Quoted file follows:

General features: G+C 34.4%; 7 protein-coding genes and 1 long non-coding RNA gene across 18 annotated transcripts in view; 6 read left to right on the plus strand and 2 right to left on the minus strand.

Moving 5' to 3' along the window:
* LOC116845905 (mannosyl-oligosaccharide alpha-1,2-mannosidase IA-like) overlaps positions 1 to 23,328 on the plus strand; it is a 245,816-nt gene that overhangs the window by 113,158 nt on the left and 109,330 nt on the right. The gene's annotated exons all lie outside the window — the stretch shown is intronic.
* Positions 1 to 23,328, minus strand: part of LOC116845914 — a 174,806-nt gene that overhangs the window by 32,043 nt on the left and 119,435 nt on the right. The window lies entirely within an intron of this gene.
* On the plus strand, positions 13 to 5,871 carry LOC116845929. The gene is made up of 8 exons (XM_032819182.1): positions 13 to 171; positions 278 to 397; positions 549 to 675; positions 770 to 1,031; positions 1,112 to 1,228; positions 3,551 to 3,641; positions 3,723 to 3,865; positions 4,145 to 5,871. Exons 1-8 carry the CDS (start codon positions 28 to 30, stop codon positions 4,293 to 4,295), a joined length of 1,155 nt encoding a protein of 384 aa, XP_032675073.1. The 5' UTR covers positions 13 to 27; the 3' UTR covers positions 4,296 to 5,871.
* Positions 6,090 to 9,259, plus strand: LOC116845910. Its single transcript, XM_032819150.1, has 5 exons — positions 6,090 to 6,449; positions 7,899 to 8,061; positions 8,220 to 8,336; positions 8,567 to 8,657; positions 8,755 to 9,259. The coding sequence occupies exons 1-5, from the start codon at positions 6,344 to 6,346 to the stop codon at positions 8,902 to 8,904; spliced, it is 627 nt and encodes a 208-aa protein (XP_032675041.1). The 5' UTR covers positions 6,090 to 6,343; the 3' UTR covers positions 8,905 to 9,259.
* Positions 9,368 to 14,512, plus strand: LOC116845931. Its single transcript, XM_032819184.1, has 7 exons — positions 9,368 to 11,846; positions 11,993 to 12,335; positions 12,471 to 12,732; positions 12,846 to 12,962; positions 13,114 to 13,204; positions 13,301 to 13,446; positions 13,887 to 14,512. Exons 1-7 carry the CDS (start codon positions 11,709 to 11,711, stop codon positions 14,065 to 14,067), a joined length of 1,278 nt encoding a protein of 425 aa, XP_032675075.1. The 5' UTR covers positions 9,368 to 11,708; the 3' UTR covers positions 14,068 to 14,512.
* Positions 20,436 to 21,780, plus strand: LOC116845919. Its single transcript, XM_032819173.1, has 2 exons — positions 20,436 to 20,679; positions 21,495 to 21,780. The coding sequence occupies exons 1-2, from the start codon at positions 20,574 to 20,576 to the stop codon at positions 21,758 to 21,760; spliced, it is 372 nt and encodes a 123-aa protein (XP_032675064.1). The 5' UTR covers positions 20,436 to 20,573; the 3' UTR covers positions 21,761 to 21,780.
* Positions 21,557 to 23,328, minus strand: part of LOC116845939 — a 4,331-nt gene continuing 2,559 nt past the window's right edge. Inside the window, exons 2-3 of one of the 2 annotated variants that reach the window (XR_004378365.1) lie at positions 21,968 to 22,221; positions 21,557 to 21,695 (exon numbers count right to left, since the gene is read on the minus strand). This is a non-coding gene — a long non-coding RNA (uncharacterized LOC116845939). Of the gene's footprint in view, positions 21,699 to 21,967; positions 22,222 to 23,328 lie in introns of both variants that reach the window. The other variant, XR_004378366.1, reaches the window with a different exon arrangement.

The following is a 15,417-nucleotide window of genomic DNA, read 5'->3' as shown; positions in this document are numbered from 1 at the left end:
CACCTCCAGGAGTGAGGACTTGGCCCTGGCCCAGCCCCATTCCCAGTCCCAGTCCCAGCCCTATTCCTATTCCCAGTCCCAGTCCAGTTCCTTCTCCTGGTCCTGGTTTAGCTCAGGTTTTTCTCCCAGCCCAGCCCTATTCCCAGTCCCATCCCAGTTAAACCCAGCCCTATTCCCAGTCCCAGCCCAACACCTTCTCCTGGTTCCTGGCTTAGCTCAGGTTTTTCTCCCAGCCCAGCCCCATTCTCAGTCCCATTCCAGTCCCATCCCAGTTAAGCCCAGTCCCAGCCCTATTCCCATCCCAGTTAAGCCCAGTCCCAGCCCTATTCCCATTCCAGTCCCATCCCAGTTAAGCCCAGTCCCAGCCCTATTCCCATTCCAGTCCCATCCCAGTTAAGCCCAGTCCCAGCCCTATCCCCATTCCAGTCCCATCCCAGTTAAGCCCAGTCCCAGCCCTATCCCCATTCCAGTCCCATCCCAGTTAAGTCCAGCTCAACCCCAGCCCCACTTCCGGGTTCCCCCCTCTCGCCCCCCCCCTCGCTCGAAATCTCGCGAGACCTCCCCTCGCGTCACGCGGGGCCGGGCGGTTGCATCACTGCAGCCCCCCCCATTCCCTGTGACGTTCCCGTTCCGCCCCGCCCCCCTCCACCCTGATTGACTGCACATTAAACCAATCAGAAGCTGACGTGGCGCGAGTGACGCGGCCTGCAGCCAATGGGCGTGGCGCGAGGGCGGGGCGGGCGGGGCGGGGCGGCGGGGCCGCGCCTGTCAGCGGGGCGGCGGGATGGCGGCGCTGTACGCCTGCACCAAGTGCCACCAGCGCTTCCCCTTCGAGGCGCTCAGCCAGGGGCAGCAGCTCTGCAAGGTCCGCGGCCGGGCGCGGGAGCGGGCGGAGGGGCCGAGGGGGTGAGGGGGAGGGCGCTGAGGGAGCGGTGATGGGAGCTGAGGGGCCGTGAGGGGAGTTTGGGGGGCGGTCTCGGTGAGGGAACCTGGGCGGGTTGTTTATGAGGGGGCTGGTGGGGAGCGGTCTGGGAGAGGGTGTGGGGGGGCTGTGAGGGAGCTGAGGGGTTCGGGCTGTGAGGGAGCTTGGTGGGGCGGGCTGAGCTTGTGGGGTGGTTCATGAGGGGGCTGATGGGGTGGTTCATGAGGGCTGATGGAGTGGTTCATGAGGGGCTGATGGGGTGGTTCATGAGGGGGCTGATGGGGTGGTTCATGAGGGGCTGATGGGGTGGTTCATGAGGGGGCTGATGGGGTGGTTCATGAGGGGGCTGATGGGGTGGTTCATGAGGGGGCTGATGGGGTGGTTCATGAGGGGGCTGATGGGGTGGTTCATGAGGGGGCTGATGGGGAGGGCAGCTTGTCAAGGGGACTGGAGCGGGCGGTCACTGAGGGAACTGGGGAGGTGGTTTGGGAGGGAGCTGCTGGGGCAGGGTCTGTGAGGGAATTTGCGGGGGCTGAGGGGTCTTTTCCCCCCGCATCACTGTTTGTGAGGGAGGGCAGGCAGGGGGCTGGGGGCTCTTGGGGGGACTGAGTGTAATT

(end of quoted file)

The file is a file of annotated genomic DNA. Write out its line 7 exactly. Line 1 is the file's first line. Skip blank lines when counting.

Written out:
* Positions 9,368 to 14,512, plus strand: LOC116845931. Its single transcript, XM_032819184.1, has 7 exons — positions 9,368 to 11,846; positions 11,993 to 12,335; positions 12,471 to 12,732; positions 12,846 to 12,962; positions 13,114 to 13,204; positions 13,301 to 13,446; positions 13,887 to 14,512. Exons 1-7 carry the CDS (start codon positions 11,709 to 11,711, stop codon positions 14,065 to 14,067), a joined length of 1,278 nt encoding a protein of 425 aa, XP_032675075.1. The 5' UTR covers positions 9,368 to 11,708; the 3' UTR covers positions 14,068 to 14,512.